Evergreen Gallery

Past Exhibitions 2010

Goodwill 2010 Image

Kimowan Metchewais
Goodwill, 118 Avenue, Edmonton
2010
Ink dye and acrylic paint on paper, tape
42" x 35"

It's Complicated – Art about Home

Opening reception: Thursday October 14, 5 - 8 pm Exhibition continues through January 12, 2011

Talk by artist Nicholas Galanin: Wednesday October 13, 11:30 am – 1:00 pm, Lecture Hall 1

Is home a house, a place, a reservation, an ecological region, a spiritual landscape, a gathering of family and friends? Is home an idea, or a feeling, or a literal architectural space? Can we choose home? Is there an ancestral geographic home that is more home than any other place could be? What are the dynamics of the very literal legal and geographic boundaries to “home,” as on tribal lands, reservations, pueblos, and reserves? What are the experiences of moving from one home to another? How do we make a new place home? How do these experiences of “home” tie in with our daily lives and the divisions between home and work, family and friends?

Curated by Evergreen Faculty member Lara M. Evans, Ph.D., this exhibition looks at how Native American and First Nations artists address these questions. Pieces of Home includes artworks by: Nicholas Galanin, Erin Genia, Maria Hupfield, Merritt Johnson, Jason Lujan, Kimowan Metchewais, Sarah Sense, Kade Twist, Jeffrey Veregge.

Exhibition and programming made possible by generous support from the National Museum of the American Indian, Smithsonian Institution, and from these groups at Evergreen: Evergreen State College Foundation, President's Diversity Fund, Longhouse Education and Cultural Center.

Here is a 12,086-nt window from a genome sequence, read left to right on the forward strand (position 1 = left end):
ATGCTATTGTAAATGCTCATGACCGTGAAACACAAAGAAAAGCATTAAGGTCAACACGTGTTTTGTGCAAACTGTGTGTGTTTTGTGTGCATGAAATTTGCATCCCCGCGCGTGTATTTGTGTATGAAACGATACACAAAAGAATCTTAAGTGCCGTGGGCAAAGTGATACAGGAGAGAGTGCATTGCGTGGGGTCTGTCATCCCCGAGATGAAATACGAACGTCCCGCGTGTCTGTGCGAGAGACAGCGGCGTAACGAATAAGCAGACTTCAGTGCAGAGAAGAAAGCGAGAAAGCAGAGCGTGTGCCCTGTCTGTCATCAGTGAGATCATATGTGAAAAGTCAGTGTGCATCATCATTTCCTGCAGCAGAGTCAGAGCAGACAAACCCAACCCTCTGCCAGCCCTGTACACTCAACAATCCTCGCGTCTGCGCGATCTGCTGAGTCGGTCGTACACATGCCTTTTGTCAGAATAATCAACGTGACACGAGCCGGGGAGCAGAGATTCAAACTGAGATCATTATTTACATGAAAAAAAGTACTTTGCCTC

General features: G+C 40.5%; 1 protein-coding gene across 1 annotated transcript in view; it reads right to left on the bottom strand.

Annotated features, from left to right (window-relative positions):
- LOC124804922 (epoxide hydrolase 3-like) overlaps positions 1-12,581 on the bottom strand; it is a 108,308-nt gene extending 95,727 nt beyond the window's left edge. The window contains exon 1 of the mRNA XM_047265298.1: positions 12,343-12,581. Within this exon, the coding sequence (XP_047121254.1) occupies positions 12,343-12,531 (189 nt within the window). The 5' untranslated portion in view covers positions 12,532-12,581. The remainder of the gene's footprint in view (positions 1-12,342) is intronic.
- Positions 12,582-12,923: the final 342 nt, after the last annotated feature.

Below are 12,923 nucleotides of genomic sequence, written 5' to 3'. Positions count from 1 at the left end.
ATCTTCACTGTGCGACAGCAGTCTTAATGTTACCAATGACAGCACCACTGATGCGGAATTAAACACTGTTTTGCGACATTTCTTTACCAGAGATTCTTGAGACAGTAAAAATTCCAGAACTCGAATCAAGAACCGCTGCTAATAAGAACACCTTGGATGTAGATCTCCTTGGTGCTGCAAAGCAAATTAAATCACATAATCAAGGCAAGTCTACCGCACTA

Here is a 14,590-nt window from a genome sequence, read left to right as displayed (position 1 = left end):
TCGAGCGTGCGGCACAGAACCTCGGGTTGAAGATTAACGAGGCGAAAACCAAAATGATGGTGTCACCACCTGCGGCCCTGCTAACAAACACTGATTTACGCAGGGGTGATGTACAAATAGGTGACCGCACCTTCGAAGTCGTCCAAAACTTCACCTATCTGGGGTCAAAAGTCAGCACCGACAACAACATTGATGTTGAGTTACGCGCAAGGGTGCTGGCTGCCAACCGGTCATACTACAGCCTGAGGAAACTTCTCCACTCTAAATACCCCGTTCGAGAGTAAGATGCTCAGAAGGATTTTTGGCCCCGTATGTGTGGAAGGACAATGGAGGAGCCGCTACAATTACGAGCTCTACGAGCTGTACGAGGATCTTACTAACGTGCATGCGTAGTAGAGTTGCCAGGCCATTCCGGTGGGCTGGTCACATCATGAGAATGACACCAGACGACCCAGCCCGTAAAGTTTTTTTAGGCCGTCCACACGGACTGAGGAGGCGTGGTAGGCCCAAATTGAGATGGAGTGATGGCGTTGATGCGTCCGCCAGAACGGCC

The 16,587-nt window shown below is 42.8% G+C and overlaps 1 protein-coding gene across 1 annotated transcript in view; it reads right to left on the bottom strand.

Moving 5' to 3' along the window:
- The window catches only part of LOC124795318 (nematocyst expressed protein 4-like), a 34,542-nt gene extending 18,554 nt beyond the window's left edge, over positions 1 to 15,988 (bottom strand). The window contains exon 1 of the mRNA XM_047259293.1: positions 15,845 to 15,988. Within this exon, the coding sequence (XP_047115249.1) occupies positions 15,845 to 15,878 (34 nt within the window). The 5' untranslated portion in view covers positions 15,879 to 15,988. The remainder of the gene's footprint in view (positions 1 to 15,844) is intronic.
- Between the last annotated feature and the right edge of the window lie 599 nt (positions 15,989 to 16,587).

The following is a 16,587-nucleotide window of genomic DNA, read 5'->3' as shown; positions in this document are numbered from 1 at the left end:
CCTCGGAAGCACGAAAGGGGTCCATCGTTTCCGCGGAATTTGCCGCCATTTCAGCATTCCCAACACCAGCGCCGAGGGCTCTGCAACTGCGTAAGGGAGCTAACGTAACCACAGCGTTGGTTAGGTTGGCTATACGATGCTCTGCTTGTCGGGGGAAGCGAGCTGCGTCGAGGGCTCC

Break Through

Naomi Faith
Break Through
2009
wood, copper, brass mesh, escutcheon pins, hand-made lacquer,
liver of sulfur
15”h x 12”w x18” d

Perseverance

Diana Oliphant
Perseverance
2009
India ink and spray paint
36”h x 24”w

Senior Thesis Exhibitions

Opening: Thursday May 27, 5-8pm
Exhibition continues May 28 – June 4

(also open the morning before graduation June 11)

Naomi Faith, “Sensation; in Restraint”

Naomi Smith creates wearable sculpture that expresses a great devotion to craft and content. Her creations move beyond feminine adornment while engaging the senses directly, instilling physical and emotional responses in the wearer that affect the viewer as well. In her work, Naomi grapples with a re-evaluation of what it means to be a sexual female within a society full of taboos against just that.

Diana Oliphant, “Disconnect: The Landscape Revisited”

Diana Oliphant explores the current relationship between people and the environment in her collection “Disconnect: The Landscape Revisited.” As technology advances, increasingly we will have the option to live in a virtual reality. Yet at the same time we face environmental destruction unparalleled in human history. Through her artworks in “Disconnect,” Diana engages the audience in conversation about the future of humanity and the environment.

5 Projections: Video from Western Bridge

Exhibition dates: April 19 – May 19, 2010 (closed May 11)

Evergreen Gallery presents a selection of video art from the collection of William and Ruth True in Seattle. Selected by Evergreen Gallery director Ann Friedman and Western Bridge director Eric Fredericksen, the work in this exhibition engages a variety of contemporary art approaches to video, from the cinematic compositions and musical score of Shirin Neshat's black-and-white video "Possessed" to Takeshi Murata's digital appropriation and manipulation of a forgotten Hollywood film in "Monster Movie." Other works include Guy Ben-Ner's sitcom Marxism in "Stealing Beauty", Anri Sala's recording of a duet between a DJ and fireworks in "Mixed Behaviour," and Daniel Pflumm's G8-protests-inspired "Paris".